Job Discrimination Claims Reach All Time High

January 30, 2012

Definition of discriminationThe U.S. Equal Employment Opportunity Commission reported last week that job discrimination complaints reached a record high in 2011, although that number was only slightly more than the year before.

The EEOC said that during the 2011 fiscal year, it received 99,947 complaints of worker discrimination -- an increase of 25 complaints over the 2010 fiscal year. The most common complaint was alleged retaliation by employers against employees. In all, 37,334 retaliation charges were filed.

As reported by The Bottom Line on, EEOC spokeswoman Justine Lisser said that the agency can not say for sure if the weak job market has caused the rise in complaints, although that is certainly a possibility. In fact, according to Reuters, the EEOC's draft Strategic Plan for 2012-16 suggests that the trend could continue: "During more difficult economic times," the plan states, "the EEOC may see an increase in overall charges as more people are laid off."

Lisser added that the EEOC has been making efforts to inform employees and employers about the claims process, and has simplified researching claims criteria on its website.

As reported by the Associated Press, complaints of religious discrimination rose by 9.5 percent, which was the largest increase out of any category. Claims of bias based on country of origin or ancestry also rose 5 percent, which many say is indicative of the growing diversity in the work force.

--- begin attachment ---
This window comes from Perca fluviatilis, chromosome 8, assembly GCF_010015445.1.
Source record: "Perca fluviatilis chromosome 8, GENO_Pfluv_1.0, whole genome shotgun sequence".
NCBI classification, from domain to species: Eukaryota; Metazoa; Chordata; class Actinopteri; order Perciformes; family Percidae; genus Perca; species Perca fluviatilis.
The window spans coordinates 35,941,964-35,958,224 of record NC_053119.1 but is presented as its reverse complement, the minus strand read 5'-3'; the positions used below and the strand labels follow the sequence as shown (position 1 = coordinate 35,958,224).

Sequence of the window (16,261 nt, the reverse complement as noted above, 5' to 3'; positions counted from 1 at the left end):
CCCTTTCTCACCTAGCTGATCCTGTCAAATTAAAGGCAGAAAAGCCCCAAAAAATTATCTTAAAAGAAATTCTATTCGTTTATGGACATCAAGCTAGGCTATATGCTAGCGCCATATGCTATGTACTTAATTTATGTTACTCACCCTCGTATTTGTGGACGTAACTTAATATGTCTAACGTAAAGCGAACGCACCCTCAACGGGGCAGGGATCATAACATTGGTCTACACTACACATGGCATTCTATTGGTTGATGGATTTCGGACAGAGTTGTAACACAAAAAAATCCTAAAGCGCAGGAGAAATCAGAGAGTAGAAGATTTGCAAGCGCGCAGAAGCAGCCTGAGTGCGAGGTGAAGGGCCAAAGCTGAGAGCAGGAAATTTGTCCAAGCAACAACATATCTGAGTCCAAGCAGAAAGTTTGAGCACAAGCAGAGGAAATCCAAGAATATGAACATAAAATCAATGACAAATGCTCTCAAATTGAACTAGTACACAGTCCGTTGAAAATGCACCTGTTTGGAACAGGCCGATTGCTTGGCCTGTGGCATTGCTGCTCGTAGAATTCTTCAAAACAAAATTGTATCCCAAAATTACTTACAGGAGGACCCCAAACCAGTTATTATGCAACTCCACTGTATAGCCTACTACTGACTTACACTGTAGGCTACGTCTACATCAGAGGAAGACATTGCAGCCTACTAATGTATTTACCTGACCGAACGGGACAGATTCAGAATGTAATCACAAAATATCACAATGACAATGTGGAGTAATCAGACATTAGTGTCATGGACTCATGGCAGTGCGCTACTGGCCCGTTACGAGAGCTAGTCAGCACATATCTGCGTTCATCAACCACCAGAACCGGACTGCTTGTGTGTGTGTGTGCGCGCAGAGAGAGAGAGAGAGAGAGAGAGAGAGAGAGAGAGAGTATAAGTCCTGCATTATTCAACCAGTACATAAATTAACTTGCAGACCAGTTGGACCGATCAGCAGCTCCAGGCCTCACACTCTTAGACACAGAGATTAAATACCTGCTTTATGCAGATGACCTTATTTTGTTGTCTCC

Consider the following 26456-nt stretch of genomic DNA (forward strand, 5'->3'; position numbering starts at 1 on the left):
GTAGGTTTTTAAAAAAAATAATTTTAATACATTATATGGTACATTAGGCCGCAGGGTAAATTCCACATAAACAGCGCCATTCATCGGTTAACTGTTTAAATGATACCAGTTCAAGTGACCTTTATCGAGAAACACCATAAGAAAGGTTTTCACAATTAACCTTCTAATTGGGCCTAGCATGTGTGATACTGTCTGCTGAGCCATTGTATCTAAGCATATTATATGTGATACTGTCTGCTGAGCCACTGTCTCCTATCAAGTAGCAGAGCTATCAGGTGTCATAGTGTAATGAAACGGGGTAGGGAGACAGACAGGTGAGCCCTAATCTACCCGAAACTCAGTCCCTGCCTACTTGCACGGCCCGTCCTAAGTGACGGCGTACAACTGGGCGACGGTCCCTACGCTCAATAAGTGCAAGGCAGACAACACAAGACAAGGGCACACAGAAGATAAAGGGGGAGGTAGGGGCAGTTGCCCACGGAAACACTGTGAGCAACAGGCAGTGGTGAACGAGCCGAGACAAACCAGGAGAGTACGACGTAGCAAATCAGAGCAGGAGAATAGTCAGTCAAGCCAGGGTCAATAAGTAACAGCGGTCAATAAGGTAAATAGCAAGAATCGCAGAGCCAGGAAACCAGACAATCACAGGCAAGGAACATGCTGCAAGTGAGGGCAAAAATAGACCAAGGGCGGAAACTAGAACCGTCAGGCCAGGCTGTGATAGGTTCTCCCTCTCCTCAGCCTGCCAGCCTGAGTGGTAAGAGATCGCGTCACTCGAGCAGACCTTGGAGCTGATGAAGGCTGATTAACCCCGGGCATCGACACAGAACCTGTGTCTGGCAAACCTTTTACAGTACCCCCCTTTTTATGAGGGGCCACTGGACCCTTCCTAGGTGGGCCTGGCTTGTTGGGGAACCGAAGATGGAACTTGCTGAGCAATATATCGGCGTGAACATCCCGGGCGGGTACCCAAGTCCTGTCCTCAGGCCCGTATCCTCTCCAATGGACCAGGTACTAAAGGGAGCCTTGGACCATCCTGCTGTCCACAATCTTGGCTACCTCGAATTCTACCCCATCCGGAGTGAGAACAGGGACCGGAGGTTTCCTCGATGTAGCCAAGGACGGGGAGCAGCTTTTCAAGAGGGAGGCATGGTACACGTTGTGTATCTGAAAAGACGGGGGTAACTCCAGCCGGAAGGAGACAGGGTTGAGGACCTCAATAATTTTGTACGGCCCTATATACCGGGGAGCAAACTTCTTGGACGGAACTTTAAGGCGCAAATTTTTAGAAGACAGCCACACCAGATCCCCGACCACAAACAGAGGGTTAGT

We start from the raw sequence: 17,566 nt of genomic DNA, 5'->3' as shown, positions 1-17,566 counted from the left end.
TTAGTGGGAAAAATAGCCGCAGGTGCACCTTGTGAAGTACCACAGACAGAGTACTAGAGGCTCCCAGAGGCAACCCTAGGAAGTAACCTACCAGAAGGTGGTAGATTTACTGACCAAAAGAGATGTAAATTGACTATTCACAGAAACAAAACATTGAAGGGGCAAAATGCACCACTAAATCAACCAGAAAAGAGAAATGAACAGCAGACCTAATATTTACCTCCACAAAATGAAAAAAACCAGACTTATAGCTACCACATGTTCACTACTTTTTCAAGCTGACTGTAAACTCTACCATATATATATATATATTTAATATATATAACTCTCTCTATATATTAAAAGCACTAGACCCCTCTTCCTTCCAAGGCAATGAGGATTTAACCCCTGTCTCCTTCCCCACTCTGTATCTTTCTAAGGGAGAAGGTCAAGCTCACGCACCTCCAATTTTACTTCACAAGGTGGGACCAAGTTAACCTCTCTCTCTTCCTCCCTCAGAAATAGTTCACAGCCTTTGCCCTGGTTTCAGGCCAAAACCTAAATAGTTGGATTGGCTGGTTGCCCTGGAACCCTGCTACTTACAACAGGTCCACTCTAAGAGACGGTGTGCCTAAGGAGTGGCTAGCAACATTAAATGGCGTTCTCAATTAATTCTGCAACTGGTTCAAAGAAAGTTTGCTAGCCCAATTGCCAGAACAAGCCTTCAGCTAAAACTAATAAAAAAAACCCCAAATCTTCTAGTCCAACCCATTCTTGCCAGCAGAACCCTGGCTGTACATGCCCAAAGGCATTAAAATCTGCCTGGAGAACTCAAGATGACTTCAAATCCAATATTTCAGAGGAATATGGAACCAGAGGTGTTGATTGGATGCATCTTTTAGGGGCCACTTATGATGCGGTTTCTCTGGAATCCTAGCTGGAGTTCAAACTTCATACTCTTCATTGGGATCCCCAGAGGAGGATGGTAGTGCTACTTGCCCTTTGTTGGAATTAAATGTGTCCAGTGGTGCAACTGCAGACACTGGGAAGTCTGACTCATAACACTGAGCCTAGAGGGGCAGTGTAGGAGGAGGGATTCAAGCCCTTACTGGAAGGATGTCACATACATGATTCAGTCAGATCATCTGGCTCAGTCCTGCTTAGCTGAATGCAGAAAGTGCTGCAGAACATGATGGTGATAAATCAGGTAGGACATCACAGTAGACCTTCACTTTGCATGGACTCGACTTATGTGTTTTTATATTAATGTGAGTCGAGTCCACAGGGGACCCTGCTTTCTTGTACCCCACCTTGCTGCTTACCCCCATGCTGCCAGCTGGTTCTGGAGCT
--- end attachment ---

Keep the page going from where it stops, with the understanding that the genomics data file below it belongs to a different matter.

After retaliation, the next most common charges were based on race discrimination, followed by sex discrimination. However, racial bias claims fell by 1 percent since last year, charges of sexual discrimination dropped by 2 percent, and sexual harassment claims decreased 3 percent. Meanwhile, charges of disability bias increased by 2 percent and age discrimination claims rose 1 percent.

As reported by Insurance Journal, the EEOC also said that it obtained $455.6 million in relief through its administrative program and litigation during fiscal year 2011. That amount is an increase of over $51 million over the past fiscal year.

Moreover, the EEOC filed 300 lawsuits, which resulted in $91 million of relief. This is the third year in a row that the amount of relief obtained has increased over the preceding year.

Compiled by Yaffa Klugerman


"Discrimination Complaints Reach All-Time High,", January 24, 2012, Allison Linn

"Employment Bias Complaints Against Private Sector at All-Time High: EEOC,", January 27, 2012, Andrew G. Simpson

"Federal Job Bias Claims Rise in 2011,", January 24, 2012, Associated Press

"Job Discrimination Complaints Hit All-Time High,", January 25, 2012, Andrew Chow

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